We can do just that, a Contract between Members of Parliament and their constituency

Bad Apple Syndrome

Political Party – the neighborhood gang!

Politics

Politics – it is not a game

Most all politicians in both Parliament or provincial Legislatures are well-meaning, honest, hardworking and conscientious individuals. Many have interrupted a far more profitable career to become involved in politics with the expectations of making a difference for the better. Why then, the mistrust, disbelief, doubt, suspicion, disenchantment, nonconfidence and skepticism by so many Canadians.

The Bad Apple Syndrome: “It is well-known that negative interactions have a bigger impact than positive ones, and that people tend to remember a person’s bad qualities more vividly than their good ones.” These observations were included in a recent Wall Street Journal Story entitled, “How a Few Bad Apples Ruin Everything.”

Is overall distrust the result of the “one bad apple”? Or collective bad apples? The public’s main access to politics is through the media. Whenever an issue in parliament or Legislature takes place the media at first covers the story with controversy. It is controversy that grabs the headlines. It is conflict that sells the news. It is the lie that becomes the story. The bad apple violates norms of equity, positive affect, and proper social functioning. The public very seldom have opportunity to see the work that is done away from the camera or reporter. Very few subscribe to politicians’ news letters.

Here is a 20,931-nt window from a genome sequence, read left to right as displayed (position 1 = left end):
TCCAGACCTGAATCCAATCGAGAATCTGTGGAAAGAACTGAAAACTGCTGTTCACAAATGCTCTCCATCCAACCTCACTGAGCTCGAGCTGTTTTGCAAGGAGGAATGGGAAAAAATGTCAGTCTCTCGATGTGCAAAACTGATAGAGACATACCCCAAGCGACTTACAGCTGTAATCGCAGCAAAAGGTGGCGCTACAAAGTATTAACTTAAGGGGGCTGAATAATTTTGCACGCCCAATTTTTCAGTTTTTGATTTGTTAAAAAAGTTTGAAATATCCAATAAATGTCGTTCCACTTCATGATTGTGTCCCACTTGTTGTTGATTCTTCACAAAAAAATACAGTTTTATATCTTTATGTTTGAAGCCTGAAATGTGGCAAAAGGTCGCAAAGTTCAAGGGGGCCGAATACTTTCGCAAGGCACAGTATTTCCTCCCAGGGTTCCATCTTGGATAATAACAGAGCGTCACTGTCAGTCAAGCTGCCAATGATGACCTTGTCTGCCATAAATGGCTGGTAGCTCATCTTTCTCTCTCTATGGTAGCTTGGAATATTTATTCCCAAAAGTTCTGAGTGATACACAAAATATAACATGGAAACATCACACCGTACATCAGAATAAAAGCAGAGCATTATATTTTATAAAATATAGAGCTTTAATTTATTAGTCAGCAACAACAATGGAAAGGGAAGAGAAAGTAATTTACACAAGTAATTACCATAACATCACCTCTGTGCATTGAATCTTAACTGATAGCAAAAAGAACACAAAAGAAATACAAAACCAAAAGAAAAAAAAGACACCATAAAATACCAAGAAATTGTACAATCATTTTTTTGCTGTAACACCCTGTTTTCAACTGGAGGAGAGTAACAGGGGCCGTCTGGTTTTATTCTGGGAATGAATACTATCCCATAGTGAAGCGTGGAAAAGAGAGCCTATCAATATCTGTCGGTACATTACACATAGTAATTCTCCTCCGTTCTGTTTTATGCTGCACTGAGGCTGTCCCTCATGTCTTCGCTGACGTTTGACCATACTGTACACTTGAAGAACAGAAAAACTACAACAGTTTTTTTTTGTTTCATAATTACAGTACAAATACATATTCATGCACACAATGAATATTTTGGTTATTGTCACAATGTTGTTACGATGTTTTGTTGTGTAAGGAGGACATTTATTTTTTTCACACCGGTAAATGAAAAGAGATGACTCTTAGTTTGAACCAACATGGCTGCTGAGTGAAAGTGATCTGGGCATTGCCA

Why have politicians allowed the adversarial aspect of politics win the day? Why do caring and considerate men and women band together to heckle and belittle a “rivals” message? Why do honest and reliable men and women cheer and pound their desks in response to a co-members pre-written party line? Which all to often is misleading and deceitful. Why is lying in Parliament allowed with little consequence. Why has bullying become the norm for the party in power?

It is very akin to the crowds children get mixed in with. Throw any group of kids together and they will always be reduced to the lowest common denominator, the bad apple factor or syndrome. Obviously there is no difference with adults, even the more learned ones.

What brings on the “Bad Apple” factor? The political party. That must maintain one voice, one message that stifles individual creativity and cooperative brainstorming resulting in serious implications for productivity. The same factor which limits the prospects of reaching the most honest, fair and appropriate legislation. All the while thousands are being turned off politics, turned off voting.

The “Bad Apples” gain the publicity wars therefore high levels of public skepticism may be here to stay. Democracy continues to suffer more and more. Only parliamentarians themselves can change the perception, but, they need the nudge. That is the reason for MYMPA. Become a member.

If parliamentarians won’t – the public must!